Here in the western NC mountains we’re blessed with amazing color every autumn as leaves change from green to all shades of red, orange, yellow, and, yes, a bit of brown, too. My little cottage in the woods is surrounded by huge oak and pine trees, but there are also maple, sourwood, and sweet gum. The dogwood tree outside my office window is a lovely shade of pink/red, and my neighbor’s maple trees provide a background of red and yellow. The ground looks something like this:
But these leaves aren’t real – they’re stitched! Barbara Schneider’s “Forest Floor,” along with other pieces in her Leaves series, features realistic leaves fashioned from fabric and thread. Here she describes her process for creating stitching and shaping her lovely leaves.
My Leaves series is an exploration and interpretation of these beautiful objects by enlarging and reshaping them. I collect leaves and look closely at their structure and shape. In particular, I like to collect them at the end of summer when they have begun to wither and fragment. Looking at them closely and then enlarging them allows me to see them as sculptural objects. I look at the play of light upon surfaces, and shaping the pieces introduces a new element – light and shadow interacting with the undulating surfaces.
“Leaf Fall” by Barbara Schneider:
I begin with real leaves that I collect at the end of summer when they beign to wither and twist and change color. The sample leaf shown later is a very large grapevine leaf that has begun to change color.
Scanning, printing, and assembling leaves
I start by scanning the original leaf on a flatbed scanner. Then I use a photo manipulation program (Photoshop Elements) to enhance and enlarge the leaf to prepare it for digital printing directly onto the fabric. I usually use a PFD (prepared for dyeing) cotton lawn fabric.
Printing onto the fabric
When I make a piece that is digitally printed I usually need to print it in sections and then reassemble it before moving on to the next step. I work with a 13″ x 19″ printer, but have found that as long as I stay within the width (13”) I can print pieces that are longer than the 19″ length. I prepare the fabric by ironing it to freezer paper, set up the print parameters on the computer, and then print the sections with a 1″ to 2″ overlap. I remove the backing paper and then fuse Wonder-Under to the back.
Fusing, free-motion stitching, and cutting
I use Wonder -Under or Mistyfuse to join the front, batting (I use just a small amount), and back together. The next step is to add detail and texture with free-motion stitching using a variety of threads to create the veins and whorls and other assorted marks that are on the original leaves. Sometimes I double up threads, sometimes I overstitch or use heavier threads – whatever best expresses the essence of the particular leaf.
Stitching the leaves
One of the things that it is fun to interpret is all the markings on the leaves. Free-motion stitching with the BERNINA 750 allows me to re-create these markings on my leaf pieces.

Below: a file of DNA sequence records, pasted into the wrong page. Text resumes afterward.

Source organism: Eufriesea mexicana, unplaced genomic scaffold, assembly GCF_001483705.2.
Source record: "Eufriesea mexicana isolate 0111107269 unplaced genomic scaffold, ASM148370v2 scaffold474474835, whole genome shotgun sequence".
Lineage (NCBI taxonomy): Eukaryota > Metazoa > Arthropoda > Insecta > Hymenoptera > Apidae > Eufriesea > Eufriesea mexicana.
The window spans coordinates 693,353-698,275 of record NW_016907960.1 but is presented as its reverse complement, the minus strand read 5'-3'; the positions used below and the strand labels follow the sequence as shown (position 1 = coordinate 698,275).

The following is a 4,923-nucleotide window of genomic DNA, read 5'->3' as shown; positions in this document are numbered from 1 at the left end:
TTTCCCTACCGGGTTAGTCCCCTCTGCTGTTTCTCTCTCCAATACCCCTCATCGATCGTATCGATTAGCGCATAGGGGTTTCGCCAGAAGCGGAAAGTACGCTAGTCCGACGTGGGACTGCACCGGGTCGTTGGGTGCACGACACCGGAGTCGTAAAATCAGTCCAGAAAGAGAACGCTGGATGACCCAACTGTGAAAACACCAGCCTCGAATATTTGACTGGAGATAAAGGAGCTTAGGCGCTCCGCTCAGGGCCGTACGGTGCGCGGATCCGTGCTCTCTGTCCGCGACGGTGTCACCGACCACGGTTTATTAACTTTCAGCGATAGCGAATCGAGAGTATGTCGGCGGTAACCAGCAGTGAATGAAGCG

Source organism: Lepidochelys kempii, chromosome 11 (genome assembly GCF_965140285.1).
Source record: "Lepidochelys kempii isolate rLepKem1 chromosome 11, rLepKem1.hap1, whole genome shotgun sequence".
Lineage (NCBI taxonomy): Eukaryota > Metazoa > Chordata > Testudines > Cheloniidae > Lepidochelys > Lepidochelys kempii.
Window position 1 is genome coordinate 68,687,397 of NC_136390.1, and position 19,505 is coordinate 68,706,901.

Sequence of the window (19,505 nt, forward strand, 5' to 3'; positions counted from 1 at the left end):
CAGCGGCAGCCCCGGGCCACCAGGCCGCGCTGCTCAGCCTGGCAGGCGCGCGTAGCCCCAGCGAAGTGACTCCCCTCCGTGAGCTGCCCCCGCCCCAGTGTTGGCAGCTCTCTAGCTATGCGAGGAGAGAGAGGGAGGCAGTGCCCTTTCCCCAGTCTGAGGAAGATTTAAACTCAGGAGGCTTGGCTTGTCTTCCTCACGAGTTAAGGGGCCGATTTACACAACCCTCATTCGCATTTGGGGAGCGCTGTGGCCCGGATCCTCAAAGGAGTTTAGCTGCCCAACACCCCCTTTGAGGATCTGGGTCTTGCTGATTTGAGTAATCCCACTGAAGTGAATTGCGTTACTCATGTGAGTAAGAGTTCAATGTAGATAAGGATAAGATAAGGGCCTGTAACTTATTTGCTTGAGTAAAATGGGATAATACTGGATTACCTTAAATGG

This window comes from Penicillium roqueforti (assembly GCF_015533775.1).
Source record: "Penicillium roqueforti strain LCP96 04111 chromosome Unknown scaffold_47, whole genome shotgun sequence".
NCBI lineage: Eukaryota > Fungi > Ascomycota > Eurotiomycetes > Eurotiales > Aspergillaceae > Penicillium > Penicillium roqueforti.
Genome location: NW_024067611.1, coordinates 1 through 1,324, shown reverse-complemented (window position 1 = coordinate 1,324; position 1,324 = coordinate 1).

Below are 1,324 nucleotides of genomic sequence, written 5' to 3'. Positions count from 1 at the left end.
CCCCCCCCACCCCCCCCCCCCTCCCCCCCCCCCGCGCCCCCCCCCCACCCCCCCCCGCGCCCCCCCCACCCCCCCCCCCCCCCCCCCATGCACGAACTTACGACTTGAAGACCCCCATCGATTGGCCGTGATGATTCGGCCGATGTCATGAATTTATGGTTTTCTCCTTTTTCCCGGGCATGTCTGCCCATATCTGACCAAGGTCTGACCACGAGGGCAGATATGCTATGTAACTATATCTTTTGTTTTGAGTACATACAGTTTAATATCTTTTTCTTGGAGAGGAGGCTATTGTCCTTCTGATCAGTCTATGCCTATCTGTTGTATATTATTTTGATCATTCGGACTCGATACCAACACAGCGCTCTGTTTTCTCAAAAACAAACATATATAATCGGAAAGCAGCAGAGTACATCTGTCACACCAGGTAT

I stitch the leaves with a variety of threads—mostly I use rayon thread for the strength and the lovely colors. I often use two different color threads at the same time for the topstitching as it gives a more mottled feeling which seems right for the leaves. I often combine multicolor threads in varying colorways. For the bobbin thread I use a color that blends with the back leaf fabric color. I use a Titanium-coated Superior Topstitch Needle, size 100/16. I find a have very little thread breakage with this needle.
I look closely at my original leaf and try to create the same veins, whorls, and marks that I see in it. This might involve straight stitching, satin stitching, and free-motion stitching, as well as overlapped stitching to build up areas of texture. I change the threads for different areas and work my way around the leaf. I often go back three or four times to add more detail and to change coloration.
I try to imagine what the stitching will add to the surface—is it pattern, texture, or color? Whatever it is, I just try to let it flow through my brain and into my hands and then I just go with it!
What brings the leaves alive and what excites me about them is creating dimension and shaping them so that they catch the light. After all the steps above, I coat the entire front and back with a thinned-down white glue product (Aleene’s Fabric Stiffening and Draping Liquid). I lay the leaf out on a plastic sheet over my work table. While the leaf is damp and pliable I shape it, using a variety of supports such as small cans or plastic bottles, foam wedges, pins—whatever I need—to hold the leaf in the desired shape for as long as it takes to dry.
To learn more about this process
I have published a DVD—Three Dimensional Fiber Art: Shape and Texture, Light and Shadow —with Quilting Arts Workshop / Interweave Press on this process and how to make other things as well.
“Leaf Fragment” by Barbara Schneider: